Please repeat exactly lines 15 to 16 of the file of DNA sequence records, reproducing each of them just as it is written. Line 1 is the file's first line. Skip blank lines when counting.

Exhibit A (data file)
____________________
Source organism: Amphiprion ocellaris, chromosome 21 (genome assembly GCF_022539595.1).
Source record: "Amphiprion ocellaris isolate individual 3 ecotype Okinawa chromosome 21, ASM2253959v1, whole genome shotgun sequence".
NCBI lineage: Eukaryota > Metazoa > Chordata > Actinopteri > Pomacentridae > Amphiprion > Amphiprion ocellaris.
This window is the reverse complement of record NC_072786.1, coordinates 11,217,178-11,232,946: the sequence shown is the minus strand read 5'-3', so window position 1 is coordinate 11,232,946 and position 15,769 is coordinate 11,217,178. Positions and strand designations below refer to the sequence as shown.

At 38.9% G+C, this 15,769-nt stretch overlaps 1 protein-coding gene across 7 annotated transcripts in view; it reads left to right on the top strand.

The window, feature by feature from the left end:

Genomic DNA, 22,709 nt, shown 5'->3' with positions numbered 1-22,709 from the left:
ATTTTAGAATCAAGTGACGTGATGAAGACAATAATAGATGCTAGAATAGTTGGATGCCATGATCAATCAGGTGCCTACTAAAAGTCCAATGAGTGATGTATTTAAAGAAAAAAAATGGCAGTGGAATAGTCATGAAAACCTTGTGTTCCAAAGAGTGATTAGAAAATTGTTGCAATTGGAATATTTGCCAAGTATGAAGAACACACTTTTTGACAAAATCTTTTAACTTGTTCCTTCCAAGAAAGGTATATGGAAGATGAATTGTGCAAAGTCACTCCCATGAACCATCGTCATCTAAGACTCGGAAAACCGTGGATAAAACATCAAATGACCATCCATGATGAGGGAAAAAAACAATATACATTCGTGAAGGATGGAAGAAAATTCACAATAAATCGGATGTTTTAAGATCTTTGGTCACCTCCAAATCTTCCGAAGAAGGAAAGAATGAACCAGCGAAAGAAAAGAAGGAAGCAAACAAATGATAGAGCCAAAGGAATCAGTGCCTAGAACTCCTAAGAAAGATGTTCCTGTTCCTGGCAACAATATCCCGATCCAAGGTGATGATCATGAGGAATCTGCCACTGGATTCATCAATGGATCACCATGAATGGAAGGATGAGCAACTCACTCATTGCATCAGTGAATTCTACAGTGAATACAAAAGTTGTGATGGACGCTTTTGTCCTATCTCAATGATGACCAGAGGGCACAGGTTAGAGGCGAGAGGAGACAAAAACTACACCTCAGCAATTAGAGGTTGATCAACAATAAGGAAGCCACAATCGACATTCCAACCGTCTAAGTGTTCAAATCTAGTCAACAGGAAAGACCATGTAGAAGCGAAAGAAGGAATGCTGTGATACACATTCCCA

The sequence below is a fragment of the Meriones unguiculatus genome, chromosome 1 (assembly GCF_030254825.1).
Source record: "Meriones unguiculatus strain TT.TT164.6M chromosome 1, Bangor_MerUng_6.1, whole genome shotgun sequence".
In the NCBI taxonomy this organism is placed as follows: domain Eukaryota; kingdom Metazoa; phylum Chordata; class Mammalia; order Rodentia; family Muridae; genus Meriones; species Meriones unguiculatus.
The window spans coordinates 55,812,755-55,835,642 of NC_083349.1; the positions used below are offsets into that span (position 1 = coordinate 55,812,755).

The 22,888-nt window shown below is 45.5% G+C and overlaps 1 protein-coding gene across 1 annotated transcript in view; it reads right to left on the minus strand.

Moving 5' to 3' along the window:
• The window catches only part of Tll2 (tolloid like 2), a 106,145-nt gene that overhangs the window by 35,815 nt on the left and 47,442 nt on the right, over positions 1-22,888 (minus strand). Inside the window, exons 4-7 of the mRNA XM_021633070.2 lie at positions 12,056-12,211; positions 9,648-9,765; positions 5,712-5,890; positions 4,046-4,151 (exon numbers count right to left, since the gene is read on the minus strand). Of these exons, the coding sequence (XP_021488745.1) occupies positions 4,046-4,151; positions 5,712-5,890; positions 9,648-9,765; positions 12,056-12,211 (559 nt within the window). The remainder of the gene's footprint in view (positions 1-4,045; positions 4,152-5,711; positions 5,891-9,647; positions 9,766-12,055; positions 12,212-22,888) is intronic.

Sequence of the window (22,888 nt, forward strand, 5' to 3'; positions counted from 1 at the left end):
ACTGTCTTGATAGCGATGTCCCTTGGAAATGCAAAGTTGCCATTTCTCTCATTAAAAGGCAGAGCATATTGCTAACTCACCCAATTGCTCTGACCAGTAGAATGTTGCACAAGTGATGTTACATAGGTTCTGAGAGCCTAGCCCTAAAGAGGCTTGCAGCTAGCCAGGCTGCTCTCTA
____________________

• The window catches only part of Tll2 (tolloid like 2), a 106,145-nt gene that overhangs the window by 35,815 nt on the left and 47,442 nt on the right, over positions 1-22,888 (minus strand). Inside the window, exons 4-7 of the mRNA XM_021633070.2 lie at positions 12,056-12,211; positions 9,648-9,765; positions 5,712-5,890; positions 4,046-4,151 (exon numbers count right to left, since the gene is read on the minus strand). Of these exons, the coding sequence (XP_021488745.1) occupies positions 4,046-4,151; positions 5,712-5,890; positions 9,648-9,765; positions 12,056-12,211 (559 nt within the window). The remainder of the gene's footprint in view (positions 1-4,045; positions 4,152-5,711; positions 5,891-9,647; positions 9,766-12,055; positions 12,212-22,888) is intronic.

Sequence of the window (22,888 nt, forward strand, 5' to 3'; positions counted from 1 at the left end):